This week we in Michigan began to get a taste of the extreme weather that summer can bring. Monday and Tuesday we had temperatures over 90 degrees, and today we had two rounds of severe thunderstorms pass through (including one that brought over 2 inches of rain in less than 2 hours).
The weather we experience here in Michigan is one of my favorite parts of living in the mitten state. We can enjoy the lightning shows one day, sweat non-stop the next, and relax to smell the fresh breeze another day. The weather can bring dangers for all of us, but especially for our children.
The Hot Hot Heat
There are days that I simply can’t avoid being in the heat since I work an outdoor job. Yesterday I found myself working harder than I have in some time, and it was as hot as 94 degrees while I was out there. I hydrated and took breaks, but still found myself fighting off a bad headache for about two hours once I got home from work. I can deal with that sort of pain every once in a while, but I don’t want my little ones to have to deal with that.
I want to know how to keep my girls safe from the hazards of heat. I know the standards of hydration and heat avoidance, but I wanted to know more so I did some research. According to the CDC, infants and children up to 4 years of age are at the greatest risk of heat-related illness. The top tips I found are …
- Increase fluid intake.
- Avoid sugary and very cold drinks
- Stay indoors and in air conditioning, if possible
- NEVER leave a child alone in a closed, parked vehicle
- Keep a close eye on children
- Take advantage of shady areas
Protection from the Sun
The sun provides light, warmth, and more on a daily basis, but it can also be dangerous. It has been a long time since I’ve had a sunburn, but that’s not because I’ve properly taken care of myself—I’ve just been lucky. I know that I need to apply sunscreen much more than I do, and I need to make sure my bad habit of forgetting to apply doesn’t carry over to my girls.
The CDC warns, “just a few serious sunburns can increase your child’s risk of skin cancer later in life.” The top tips for sun protection come through preparation, and are …
- Plan to be indoors at midday when UV rays are strongest
- Seek shade when possible
- Keep child covered up with appropriate clothing
- Have child wear a hat (full-brim is best)
- Have child wear sunglasses
- Apply sunscreen of at least SPF 15 before child goes outside, and reapply when necessary. Apply the sunscreen 30 minutes before going out for best protection.
I love a good thunderstorm. The crashes of lightning can turn night into day for brief moments, the claps of thunder can shake the ground, and the feeling of a downpour is amazing. But there’s no doubt that a storm can cause harm. Some storm safety tips may seem a bit ridiculous and will take away from the fun of storms, but those tips could save the life of someone you love.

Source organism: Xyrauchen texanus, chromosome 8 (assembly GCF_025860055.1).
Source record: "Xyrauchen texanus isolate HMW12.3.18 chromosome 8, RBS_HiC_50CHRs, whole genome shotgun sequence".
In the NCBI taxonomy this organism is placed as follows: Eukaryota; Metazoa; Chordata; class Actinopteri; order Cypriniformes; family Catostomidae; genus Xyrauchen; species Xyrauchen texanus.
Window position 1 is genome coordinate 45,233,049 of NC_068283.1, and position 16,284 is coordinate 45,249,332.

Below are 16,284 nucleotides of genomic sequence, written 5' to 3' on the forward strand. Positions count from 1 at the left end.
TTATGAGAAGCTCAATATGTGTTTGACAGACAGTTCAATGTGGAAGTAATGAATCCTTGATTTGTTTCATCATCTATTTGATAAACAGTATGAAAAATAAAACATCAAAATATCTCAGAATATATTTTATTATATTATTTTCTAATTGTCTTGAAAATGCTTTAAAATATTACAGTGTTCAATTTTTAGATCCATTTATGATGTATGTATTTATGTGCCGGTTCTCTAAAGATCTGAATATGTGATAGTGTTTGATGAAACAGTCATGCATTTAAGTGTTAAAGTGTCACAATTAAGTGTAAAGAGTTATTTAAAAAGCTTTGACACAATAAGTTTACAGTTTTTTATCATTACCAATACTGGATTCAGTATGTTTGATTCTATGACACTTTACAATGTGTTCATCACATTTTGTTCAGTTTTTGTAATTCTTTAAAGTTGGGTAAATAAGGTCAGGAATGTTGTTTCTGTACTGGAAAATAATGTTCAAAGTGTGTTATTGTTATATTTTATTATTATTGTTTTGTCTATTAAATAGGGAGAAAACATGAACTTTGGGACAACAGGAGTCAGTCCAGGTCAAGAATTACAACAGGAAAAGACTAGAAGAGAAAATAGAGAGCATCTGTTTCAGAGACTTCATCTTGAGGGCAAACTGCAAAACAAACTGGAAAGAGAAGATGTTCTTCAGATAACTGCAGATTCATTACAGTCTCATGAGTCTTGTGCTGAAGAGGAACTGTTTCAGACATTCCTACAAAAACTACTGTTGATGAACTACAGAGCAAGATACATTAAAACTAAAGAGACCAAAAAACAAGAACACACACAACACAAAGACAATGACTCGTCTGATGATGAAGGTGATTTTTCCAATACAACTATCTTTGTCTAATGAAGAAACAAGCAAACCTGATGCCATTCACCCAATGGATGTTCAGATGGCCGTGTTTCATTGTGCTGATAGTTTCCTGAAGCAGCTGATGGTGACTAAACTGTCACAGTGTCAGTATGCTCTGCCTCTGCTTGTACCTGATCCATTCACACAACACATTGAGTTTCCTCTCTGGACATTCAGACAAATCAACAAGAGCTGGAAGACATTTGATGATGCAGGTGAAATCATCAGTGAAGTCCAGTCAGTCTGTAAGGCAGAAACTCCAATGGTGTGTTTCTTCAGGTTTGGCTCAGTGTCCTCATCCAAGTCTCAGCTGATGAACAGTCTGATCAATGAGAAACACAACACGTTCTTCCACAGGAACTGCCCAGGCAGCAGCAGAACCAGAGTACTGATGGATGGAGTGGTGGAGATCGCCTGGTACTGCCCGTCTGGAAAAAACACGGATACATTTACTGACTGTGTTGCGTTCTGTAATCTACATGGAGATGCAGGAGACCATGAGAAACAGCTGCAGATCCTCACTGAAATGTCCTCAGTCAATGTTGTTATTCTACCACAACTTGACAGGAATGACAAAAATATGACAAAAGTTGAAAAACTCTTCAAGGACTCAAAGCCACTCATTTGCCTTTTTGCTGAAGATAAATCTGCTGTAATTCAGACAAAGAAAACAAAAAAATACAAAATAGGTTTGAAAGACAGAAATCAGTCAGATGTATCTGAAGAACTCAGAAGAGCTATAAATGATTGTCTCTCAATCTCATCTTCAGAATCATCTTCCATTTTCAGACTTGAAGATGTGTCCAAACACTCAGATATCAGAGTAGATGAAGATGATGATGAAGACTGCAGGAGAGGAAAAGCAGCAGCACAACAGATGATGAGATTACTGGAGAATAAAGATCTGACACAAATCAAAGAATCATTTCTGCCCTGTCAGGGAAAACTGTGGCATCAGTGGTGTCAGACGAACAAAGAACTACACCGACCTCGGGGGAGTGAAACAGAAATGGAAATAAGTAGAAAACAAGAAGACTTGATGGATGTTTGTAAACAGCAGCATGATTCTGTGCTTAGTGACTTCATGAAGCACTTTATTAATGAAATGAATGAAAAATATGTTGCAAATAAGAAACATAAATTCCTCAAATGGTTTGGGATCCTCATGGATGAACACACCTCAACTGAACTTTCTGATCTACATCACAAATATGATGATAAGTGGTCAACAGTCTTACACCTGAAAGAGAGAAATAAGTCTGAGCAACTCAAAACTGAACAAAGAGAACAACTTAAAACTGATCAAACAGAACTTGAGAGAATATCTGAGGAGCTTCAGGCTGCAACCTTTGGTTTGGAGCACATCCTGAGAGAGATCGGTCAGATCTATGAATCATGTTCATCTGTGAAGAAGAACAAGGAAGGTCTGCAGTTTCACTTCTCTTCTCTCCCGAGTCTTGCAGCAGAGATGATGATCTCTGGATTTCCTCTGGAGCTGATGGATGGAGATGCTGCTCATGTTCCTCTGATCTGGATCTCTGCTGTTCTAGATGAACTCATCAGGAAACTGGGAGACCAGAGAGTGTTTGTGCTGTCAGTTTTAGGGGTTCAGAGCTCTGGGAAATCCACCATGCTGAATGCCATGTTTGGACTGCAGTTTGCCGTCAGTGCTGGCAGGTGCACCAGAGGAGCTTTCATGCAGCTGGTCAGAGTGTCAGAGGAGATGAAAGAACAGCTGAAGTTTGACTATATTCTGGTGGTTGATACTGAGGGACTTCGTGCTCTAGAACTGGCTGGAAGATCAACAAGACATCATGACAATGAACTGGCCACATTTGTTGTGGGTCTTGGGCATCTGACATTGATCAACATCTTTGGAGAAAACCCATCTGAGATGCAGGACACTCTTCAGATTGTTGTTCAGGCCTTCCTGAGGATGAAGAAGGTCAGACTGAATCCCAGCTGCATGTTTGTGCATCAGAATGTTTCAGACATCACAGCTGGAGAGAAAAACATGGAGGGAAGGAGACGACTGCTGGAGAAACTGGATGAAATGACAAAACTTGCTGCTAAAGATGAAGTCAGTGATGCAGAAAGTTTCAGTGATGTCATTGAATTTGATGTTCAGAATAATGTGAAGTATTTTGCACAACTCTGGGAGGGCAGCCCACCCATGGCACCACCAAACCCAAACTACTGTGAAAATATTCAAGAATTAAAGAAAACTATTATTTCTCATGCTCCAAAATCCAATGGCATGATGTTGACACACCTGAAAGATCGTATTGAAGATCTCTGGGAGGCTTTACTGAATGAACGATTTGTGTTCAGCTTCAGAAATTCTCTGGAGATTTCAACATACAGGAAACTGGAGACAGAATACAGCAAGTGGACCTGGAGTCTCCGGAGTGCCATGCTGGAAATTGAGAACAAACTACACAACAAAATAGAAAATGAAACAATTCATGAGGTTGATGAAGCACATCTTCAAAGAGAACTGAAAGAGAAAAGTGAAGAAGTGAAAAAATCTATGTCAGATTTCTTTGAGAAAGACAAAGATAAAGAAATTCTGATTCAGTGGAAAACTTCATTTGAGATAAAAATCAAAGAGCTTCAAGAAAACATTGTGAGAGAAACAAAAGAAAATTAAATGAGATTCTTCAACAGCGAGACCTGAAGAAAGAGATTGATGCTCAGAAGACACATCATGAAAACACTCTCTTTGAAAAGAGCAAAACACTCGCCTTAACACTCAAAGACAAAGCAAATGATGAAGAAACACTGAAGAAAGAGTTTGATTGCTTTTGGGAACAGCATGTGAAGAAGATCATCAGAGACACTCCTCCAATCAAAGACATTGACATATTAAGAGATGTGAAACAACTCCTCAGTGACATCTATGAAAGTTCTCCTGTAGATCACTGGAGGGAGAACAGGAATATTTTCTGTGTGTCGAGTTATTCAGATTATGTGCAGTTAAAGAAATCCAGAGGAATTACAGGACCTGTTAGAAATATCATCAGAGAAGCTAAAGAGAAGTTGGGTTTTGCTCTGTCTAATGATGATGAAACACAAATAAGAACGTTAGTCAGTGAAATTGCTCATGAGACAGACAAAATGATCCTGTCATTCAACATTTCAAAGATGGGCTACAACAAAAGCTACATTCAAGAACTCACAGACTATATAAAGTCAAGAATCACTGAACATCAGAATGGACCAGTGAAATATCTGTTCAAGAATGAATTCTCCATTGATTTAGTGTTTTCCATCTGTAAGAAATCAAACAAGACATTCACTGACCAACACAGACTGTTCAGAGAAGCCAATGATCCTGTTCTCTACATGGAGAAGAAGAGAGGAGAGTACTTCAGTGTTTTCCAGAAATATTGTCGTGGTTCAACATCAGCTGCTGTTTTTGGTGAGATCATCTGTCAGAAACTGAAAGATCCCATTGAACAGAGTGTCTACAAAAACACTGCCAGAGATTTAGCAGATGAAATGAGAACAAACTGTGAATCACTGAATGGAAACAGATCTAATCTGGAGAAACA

The National Oceanic and Atmospheric Administration (NOAA) suggest “When Thunder Roars, Go Indoors!” to protect you and your loved ones from lightning. Outside is not safe when lightning is nearby, so get inside and avoid plumbing and plugged-in electronics. If you must go outside, then avoid open fields, stay away from tall objects and water, and get to a safe place inside as quickly as you can.
Preparation Can Mean Preservation
I’ve had a certain way of dealing with weather throughout my lifetime, but as I get older and as my children get older I realize that my ways need to change. It won’t be easy, but if it means my kids will be safer and have a lower risk of injury or illness then I’ll do it.
I think I may put together a sun and heat safety kit for each of our cars. That way we will have whatever we need even if we forget to put it in the diaper bag when we go out. Once I put the kits together I will post more about the contents and cost.
I think the hardest change for me will be about how I handle thunderstorms. I enjoy storms, and I want to make sure my girls aren’t afraid of storms. Yet I need to make sure they are aware of the power a storm can have. It will be tough to find the proper balance between sharing my love for storms and providing the proper protection.
OK, now I have the information I need to protect my family, so if the weather could just give me a little bit of time to change my ways and create the necessary preparations that’d be great. We’ll see how that goes.